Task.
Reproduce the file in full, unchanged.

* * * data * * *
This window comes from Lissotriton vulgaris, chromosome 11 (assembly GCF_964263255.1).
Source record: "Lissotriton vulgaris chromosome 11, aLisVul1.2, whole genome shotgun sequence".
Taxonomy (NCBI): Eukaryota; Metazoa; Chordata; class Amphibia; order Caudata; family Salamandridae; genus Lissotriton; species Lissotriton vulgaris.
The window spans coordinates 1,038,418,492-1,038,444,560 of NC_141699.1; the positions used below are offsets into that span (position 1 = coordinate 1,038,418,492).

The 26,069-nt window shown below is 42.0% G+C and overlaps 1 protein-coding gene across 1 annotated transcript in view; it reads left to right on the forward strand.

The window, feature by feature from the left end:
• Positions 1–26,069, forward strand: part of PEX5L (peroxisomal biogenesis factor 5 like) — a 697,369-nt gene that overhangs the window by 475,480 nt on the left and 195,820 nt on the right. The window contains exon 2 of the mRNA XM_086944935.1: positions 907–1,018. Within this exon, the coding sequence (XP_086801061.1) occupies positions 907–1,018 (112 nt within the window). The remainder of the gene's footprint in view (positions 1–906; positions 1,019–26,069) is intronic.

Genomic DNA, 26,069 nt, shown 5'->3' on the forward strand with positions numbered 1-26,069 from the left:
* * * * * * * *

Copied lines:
This window comes from Lissotriton vulgaris, chromosome 11 (assembly GCF_964263255.1).
Source record: "Lissotriton vulgaris chromosome 11, aLisVul1.2, whole genome shotgun sequence".
Taxonomy (NCBI): Eukaryota; Metazoa; Chordata; class Amphibia; order Caudata; family Salamandridae; genus Lissotriton; species Lissotriton vulgaris.
The window spans coordinates 1,038,418,492-1,038,444,560 of NC_141699.1; the positions used below are offsets into that span (position 1 = coordinate 1,038,418,492).

The 26,069-nt window shown below is 42.0% G+C and overlaps 1 protein-coding gene across 1 annotated transcript in view; it reads left to right on the forward strand.

The window, feature by feature from the left end:
• Positions 1–26,069, forward strand: part of PEX5L (peroxisomal biogenesis factor 5 like) — a 697,369-nt gene that overhangs the window by 475,480 nt on the left and 195,820 nt on the right. The window contains exon 2 of the mRNA XM_086944935.1: positions 907–1,018. Within this exon, the coding sequence (XP_086801061.1) occupies positions 907–1,018 (112 nt within the window). The remainder of the gene's footprint in view (positions 1–906; positions 1,019–26,069) is intronic.

Genomic DNA, 26,069 nt, shown 5'->3' on the forward strand with positions numbered 1-26,069 from the left: